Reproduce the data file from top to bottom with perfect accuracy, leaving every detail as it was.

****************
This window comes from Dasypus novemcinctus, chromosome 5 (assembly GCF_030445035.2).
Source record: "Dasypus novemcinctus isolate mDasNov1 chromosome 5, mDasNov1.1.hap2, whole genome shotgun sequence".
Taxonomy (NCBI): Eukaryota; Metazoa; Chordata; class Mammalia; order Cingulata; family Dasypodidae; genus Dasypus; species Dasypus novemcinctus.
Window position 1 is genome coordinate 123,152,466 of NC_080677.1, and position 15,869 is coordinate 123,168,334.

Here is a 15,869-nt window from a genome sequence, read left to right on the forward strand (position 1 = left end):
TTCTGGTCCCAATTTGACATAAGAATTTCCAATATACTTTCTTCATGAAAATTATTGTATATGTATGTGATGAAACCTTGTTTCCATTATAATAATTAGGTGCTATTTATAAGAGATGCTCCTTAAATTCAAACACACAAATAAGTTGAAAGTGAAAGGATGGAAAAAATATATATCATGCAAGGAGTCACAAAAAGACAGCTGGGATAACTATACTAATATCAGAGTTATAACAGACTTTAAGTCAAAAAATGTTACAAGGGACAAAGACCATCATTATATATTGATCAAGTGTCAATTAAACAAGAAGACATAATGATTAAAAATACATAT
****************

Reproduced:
This window comes from Dasypus novemcinctus, chromosome 5 (assembly GCF_030445035.2).
Source record: "Dasypus novemcinctus isolate mDasNov1 chromosome 5, mDasNov1.1.hap2, whole genome shotgun sequence".
Taxonomy (NCBI): Eukaryota; Metazoa; Chordata; class Mammalia; order Cingulata; family Dasypodidae; genus Dasypus; species Dasypus novemcinctus.
Window position 1 is genome coordinate 123,152,466 of NC_080677.1, and position 15,869 is coordinate 123,168,334.

Here is a 15,869-nt window from a genome sequence, read left to right on the forward strand (position 1 = left end):
TTCTGGTCCCAATTTGACATAAGAATTTCCAATATACTTTCTTCATGAAAATTATTGTATATGTATGTGATGAAACCTTGTTTCCATTATAATAATTAGGTGCTATTTATAAGAGATGCTCCTTAAATTCAAACACACAAATAAGTTGAAAGTGAAAGGATGGAAAAAATATATATCATGCAAGGAGTCACAAAAAGACAGCTGGGATAACTATACTAATATCAGAGTTATAACAGACTTTAAGTCAAAAAATGTTACAAGGGACAAAGACCATCATTATATATTGATCAAGTGTCAATTAAACAAGAAGACATAATGATTAAAAATACATAT